LA Yoga Magazine recently featured an article by Lisa Reagan, "Creating Empowerment and Hope through Music with Shunia," which was published on December 15th, 2020. In it Reagan illuminates her journey. Here are some select quotes from that article.

"Someone asked me how this album came about. It’s actually an interesting question.

"It goes all the way back to when I first started going to kundalini yoga classes many years ago. They were great, but often had subpar music playing on a cassette that we all chanted along with.

"As a classically trained musician, I often found myself distracted by some of the music I was hearing. As years went on, I did find a couple of chant artists I liked, but for the most part the music left me feeling unsatisfied. However, there was one artist, Singh Kaur that I loved. It was such a joy to hear her sing the mantras so beautifully. For me, it elevated the whole experience of chanting. I listened to her for years. When I chanted with her, I felt happier. I also recorded my own versions of the mantras and would chant along with my own creations.

"One day I ran into a musician producer friend of mine, Thomas Barquee, in Santa Fe. He and I talked about how great it would be to work together. So, we decided to make an album. It started out as a typical songwriter and producer situation. He was going to produce some songs I had written, but that’s not what ended up happening. We only worked a few days together before he had to leave for a European tour, so we didn’t make a lot of headway. While he was away, I was visiting my friend Suzanne Jackson, whom I had known for many years from college and The Washington National Opera. We had created several projects together and we were talking about what we were going to do next.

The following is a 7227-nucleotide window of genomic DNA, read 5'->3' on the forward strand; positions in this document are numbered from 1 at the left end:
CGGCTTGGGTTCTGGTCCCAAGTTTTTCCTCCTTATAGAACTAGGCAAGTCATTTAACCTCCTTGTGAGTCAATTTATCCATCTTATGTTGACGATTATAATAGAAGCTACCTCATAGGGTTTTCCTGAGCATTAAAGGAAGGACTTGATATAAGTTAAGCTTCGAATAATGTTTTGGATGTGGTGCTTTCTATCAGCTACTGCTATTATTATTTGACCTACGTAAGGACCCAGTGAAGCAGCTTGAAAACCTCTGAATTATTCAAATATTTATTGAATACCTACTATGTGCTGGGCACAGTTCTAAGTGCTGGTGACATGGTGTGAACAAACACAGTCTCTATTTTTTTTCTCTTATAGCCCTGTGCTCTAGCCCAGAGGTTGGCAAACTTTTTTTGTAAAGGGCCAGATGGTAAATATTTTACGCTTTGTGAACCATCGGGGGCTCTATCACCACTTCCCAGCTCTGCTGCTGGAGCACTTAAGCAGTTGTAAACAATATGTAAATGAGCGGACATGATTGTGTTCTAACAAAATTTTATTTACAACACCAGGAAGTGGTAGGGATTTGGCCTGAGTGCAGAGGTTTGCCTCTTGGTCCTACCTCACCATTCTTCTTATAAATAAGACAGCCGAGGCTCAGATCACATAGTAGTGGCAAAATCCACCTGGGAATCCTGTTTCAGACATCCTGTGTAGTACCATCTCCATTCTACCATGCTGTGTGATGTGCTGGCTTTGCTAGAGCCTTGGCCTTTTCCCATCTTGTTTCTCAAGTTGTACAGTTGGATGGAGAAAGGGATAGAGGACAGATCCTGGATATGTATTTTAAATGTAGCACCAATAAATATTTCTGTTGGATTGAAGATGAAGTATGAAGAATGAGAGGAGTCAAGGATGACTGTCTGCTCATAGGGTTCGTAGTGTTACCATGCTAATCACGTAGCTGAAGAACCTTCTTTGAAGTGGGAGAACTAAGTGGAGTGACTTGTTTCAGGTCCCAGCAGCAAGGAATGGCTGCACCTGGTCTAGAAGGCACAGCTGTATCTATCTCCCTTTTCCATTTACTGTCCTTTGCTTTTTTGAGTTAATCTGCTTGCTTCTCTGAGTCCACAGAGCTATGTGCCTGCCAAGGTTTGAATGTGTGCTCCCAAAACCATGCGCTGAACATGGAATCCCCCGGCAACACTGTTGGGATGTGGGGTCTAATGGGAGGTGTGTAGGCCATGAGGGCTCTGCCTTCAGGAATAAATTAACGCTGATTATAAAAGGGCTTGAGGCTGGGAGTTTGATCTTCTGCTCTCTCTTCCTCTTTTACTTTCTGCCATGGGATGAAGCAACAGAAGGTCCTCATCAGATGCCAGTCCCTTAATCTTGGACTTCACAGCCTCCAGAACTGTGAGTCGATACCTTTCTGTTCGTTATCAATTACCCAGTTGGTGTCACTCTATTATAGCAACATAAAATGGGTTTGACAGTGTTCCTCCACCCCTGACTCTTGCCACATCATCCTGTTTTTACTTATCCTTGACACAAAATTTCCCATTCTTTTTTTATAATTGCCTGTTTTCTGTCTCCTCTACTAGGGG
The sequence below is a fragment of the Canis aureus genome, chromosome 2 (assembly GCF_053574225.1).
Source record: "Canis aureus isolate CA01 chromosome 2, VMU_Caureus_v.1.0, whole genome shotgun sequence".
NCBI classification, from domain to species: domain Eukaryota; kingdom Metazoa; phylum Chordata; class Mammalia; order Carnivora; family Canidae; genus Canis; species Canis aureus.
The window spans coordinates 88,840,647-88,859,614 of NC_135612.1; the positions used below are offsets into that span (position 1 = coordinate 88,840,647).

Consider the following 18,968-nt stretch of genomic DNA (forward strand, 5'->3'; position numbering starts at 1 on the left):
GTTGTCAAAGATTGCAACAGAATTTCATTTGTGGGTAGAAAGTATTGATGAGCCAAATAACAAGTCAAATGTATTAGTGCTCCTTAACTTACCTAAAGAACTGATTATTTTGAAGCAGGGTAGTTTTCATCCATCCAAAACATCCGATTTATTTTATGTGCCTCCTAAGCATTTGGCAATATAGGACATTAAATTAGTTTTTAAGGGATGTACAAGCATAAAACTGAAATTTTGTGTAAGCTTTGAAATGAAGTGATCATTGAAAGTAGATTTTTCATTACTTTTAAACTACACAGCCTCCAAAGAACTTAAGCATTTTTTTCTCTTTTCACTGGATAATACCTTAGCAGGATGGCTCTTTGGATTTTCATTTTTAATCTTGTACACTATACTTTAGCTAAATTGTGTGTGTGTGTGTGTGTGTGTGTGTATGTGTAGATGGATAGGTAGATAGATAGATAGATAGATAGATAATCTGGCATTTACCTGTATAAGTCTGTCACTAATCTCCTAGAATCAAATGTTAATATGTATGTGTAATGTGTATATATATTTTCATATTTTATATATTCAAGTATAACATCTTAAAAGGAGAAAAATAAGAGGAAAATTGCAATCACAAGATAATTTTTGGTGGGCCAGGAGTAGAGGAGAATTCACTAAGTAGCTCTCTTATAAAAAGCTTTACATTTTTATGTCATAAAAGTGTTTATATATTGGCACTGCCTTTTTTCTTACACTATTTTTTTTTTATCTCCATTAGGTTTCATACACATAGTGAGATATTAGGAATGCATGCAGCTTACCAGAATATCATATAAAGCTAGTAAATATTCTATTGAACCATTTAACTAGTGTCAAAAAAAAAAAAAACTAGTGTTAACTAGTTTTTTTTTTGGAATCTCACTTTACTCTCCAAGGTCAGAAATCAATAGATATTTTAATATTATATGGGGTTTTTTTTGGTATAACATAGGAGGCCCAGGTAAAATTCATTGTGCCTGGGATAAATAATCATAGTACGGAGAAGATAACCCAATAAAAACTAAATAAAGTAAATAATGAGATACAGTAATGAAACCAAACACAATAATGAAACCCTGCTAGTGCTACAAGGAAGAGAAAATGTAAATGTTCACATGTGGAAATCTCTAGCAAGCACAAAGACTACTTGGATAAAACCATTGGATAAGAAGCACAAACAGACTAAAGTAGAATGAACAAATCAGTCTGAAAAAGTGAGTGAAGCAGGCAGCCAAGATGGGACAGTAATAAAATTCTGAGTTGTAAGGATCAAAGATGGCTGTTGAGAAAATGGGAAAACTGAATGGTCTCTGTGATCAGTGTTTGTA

"The next time I met with Thomas, I told him I wanted to shift gears and make a chant album with my friend Suzanne. So, that’s what we did. We created the album, Ascend. It was a fantastic, collaborative experience. We all felt really happy about how it had turned out. It was satisfying to hear the chants I knew and loved come to life with such creative music to support them.

"During that same time I heard a new album by one of my favorite chant duos, Mirabei Ceiba. I absolutely loved it, and I listened and meditated to it over and over again. As a musician, I was so impressed with the beauty of the music. The arrangements and structure that had been created were unusual and compelling.

"Every time I meditated with these chants, I always felt a sense of joy, well-being and appreciation for them. There was something in my gut that told me I needed to find the album’s producer and work with him. Finding him was easier said than done, but after a long time searching, I found someone who knew someone that had played on an album he produced with Snatam Kaur, and she made the introduction. Thank God! And that’s how I finally found Jamshied Sharifi. And I’m so grateful I did."